[RFC PATCH 2/9] audit,io_uring,io-wq: add some basic audit support to io_uring

Casey Schaufler casey at schaufler-ca.com
Thu Jun 3 15:54:48 UTC 2021

On 6/3/2021 3:51 AM, Pavel Begunkov wrote:
> On 6/2/21 8:46 PM, Paul Moore wrote:
>> On Wed, Jun 2, 2021 at 4:27 AM Pavel Begunkov <asml.silence at gmail.com> wrote:
>>> On 5/28/21 5:02 PM, Paul Moore wrote:
>>>> On Wed, May 26, 2021 at 4:19 PM Paul Moore <paul at paul-moore.com> wrote:
>>>>> ... If we moved the _entry
>>>>> and _exit calls into the individual operation case blocks (quick
>>>>> openat example below) so that only certain operations were able to be
>>>>> audited would that be acceptable assuming the high frequency ops were
>>>>> untouched?  My initial gut feeling was that this would involve >50% of
>>>>> the ops, but Steve Grubb seems to think it would be less; it may be
>>>>> time to look at that a bit more seriously, but if it gets a NACK
>>>>> regardless it isn't worth the time - thoughts?
>>>>>   case IORING_OP_OPENAT:
>>>>>     audit_uring_entry(req->opcode);
>>>>>     ret = io_openat(req, issue_flags);
>>>>>     audit_uring_exit(!ret, ret);
>>>>>     break;
>>>> I wanted to pose this question again in case it was lost in the
>>>> thread, I suspect this may be the last option before we have to "fix"
>>>> things at the Kconfig level.  I definitely don't want to have to go
>>>> that route, and I suspect most everyone on this thread feels the same,
>>>> so I'm hopeful we can find a solution that is begrudgingly acceptable
>>>> to both groups.
>>> May work for me, but have to ask how many, and what is the
>>> criteria? I'd think anything opening a file or manipulating fs:
>>> + coming mkdirat and others.
>>> What about?
>> Looking quickly at v5.13-rc4 the following seems like candidates for
>> auditing, there may be a small number of subtractions/additions to
>> this list as people take a closer look, but it should serve as a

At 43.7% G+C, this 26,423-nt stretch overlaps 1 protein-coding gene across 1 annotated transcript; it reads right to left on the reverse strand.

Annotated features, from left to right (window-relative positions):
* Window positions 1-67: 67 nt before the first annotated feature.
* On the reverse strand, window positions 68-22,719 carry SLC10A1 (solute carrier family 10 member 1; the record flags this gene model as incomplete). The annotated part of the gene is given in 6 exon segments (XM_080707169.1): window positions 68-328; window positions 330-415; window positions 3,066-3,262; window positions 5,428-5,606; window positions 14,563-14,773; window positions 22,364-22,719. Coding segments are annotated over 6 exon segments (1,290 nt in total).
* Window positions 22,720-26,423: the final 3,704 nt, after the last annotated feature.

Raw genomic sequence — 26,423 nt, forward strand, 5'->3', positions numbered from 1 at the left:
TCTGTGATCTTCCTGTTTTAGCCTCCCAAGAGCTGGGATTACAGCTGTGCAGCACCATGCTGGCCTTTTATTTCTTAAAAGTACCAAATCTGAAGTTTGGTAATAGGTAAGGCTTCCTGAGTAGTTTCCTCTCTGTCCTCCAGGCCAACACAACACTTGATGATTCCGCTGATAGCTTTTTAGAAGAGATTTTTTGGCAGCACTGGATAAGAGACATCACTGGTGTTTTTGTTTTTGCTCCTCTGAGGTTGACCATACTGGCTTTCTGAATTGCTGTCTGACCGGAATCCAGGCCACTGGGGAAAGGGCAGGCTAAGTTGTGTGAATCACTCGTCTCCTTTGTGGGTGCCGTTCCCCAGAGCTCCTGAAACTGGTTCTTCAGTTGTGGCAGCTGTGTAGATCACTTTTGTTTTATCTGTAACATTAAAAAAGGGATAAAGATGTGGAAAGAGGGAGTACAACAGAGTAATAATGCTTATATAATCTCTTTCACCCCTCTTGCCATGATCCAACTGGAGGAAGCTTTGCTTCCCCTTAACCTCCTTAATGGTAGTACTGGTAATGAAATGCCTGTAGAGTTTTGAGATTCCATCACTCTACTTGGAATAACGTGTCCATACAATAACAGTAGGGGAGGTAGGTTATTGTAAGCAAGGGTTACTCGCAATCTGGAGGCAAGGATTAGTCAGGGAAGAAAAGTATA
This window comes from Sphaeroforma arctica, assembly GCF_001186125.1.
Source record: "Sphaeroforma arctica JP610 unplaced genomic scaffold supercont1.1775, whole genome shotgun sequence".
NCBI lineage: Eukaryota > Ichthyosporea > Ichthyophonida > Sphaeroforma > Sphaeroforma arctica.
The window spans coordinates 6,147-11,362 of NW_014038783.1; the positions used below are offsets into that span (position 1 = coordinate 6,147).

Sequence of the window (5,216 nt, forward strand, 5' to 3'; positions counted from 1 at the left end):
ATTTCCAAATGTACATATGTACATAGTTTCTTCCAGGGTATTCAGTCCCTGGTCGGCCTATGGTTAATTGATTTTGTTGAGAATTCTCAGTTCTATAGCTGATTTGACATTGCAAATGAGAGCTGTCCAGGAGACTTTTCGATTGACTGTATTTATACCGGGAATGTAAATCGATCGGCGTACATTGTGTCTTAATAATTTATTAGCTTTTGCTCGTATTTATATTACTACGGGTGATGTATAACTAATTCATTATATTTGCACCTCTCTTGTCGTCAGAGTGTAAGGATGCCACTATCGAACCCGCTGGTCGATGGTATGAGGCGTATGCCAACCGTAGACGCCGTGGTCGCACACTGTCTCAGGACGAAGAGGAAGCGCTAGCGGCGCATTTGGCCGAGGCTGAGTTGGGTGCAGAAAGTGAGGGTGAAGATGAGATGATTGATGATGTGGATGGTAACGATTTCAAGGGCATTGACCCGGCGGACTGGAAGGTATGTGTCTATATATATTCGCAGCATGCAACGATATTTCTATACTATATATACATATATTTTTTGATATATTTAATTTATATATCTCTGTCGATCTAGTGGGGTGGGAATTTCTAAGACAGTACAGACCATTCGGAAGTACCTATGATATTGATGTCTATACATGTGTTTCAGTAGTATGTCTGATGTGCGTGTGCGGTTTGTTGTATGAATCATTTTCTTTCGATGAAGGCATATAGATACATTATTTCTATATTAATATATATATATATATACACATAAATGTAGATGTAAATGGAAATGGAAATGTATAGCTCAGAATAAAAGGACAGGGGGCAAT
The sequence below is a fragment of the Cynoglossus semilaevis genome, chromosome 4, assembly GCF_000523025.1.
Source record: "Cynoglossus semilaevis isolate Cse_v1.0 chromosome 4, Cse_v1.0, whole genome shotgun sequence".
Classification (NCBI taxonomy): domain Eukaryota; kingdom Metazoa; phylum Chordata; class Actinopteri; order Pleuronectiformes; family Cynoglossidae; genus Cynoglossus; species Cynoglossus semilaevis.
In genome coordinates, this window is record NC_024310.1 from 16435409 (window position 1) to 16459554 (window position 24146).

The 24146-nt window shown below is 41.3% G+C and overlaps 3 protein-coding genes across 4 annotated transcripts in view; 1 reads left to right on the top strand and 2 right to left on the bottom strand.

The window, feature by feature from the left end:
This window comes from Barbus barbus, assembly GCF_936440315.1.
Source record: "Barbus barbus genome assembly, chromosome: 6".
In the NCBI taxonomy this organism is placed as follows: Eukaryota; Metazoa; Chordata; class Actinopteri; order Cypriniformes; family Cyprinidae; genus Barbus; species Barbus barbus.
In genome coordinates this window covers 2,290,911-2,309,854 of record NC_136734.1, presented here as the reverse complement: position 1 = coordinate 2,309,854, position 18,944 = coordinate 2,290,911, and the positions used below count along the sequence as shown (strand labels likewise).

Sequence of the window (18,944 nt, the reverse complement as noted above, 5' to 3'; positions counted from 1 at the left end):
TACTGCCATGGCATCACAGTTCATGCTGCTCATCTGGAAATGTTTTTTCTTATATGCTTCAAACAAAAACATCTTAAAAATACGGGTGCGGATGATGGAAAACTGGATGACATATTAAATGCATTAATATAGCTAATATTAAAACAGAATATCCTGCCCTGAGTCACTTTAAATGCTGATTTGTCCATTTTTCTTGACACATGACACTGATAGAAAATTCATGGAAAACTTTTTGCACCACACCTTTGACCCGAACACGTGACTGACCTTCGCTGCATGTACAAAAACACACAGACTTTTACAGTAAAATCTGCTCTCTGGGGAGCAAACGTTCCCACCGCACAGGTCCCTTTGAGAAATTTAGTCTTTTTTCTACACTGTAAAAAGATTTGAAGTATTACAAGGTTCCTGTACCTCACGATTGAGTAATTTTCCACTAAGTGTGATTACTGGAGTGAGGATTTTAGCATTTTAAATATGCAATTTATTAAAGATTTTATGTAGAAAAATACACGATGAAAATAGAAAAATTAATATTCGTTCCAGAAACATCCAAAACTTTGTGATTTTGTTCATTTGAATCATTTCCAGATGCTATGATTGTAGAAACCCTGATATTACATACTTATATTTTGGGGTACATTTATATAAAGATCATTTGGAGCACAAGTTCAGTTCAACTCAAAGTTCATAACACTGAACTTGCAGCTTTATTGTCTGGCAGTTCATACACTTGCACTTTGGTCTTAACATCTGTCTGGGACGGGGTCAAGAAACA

>> starting point:
>> ... can you live with that list?
> it will bloat binary somewhat, but considering it's all in one
> place -- io_issue_sqe(), it's workable.
> Not nice to have send/recv msg in the list, but I admit they
> may do some crazy things. What can be traced for them?

Both SELinux and Smack do access checks on packet operations.
As access may be denied by these checks, audit needs to be available.
This is true for UDS, IP and at least one other protocol family.

>  Because
> at the moment of issue_sqe() not everything is read from the
> userspace.
> see: io_sendmsg() { ...; io_sendmsg_copy_hdr(); },
> will copy header only in io_sendmsg() in most cases, and
> then stash it for re-issuing if needed.
>>> Another question, io_uring may exercise asynchronous paths,
>>> i.e. io_issue_sqe() returns before requests completes.
>>> Shouldn't be the case for open/etc at the moment, but was that
>>> considered?
>> Yes, I noticed that when testing the code (and it makes sense when you
>> look at how io_uring handles things).  Depending on the state of the
>> system when the io_uring request is submitted I've seen both sync and
>> async io_uring operations with the associated different calling
>> contexts.  In the case where io_issue_sqe() needs to defer the
>> operation to a different context you will see an audit record
>> indicating that the operation failed and then another audit record
>> when it completes; it's actually pretty interesting to be able to see
>> how the system and io_uring are working.
> Copying a reply to another message to keep clear out
> of misunderstanding.
> "io_issue_sqe() may return 0 but leave the request inflight,
> which will be completed asynchronously e.g. by IRQ, not going
> through io_issue_sqe() or any io_read()/etc helpers again, and
> after last audit_end() had already happened.
> That's the case with read/write/timeout, but is not true for
> open/etc."
> And there is interest in async send/recv[msg] as well (via
> IRQ as described, callbacks, etc.).
>> We could always mask out these delayed attempts, but at this early
>> stage they are helpful, and they may be useful for admins.
>>> I don't see it happening, but would prefer to keep it open
>>> async reimplementation in a distant future. Does audit sleep?
>> The only place in the audit_uring_entry()/audit_uring_exit() code path
>> that could sleep at present is the call to audit_log_uring() which is
>> made when the rules dictate that an audit record be generated.  The
>> offending code is an allocation in audit_log_uring() which is
>> currently GFP_KERNEL but really should be GFP_ATOMIC, or similar.  It
>> was a copy-n-paste from the similar syscall function where GFP_KERNEL
>> is appropriate due to the calling context at the end of the syscall.
>> I'll change that as soon as I'm done with this email.
> Ok, depends where it steers, but there may be a requirement to
> not sleep for some hooks because of not having a sleepable context.
>> Of course if you are calling io_uring_enter(2), or something similar,
>> then audit may sleep as part of the normal syscall processing (as
>> mentioned above), but that is due to the fact that io_uring_enter(2)
>> is a syscall and not because of anything in io_issue_sqe().

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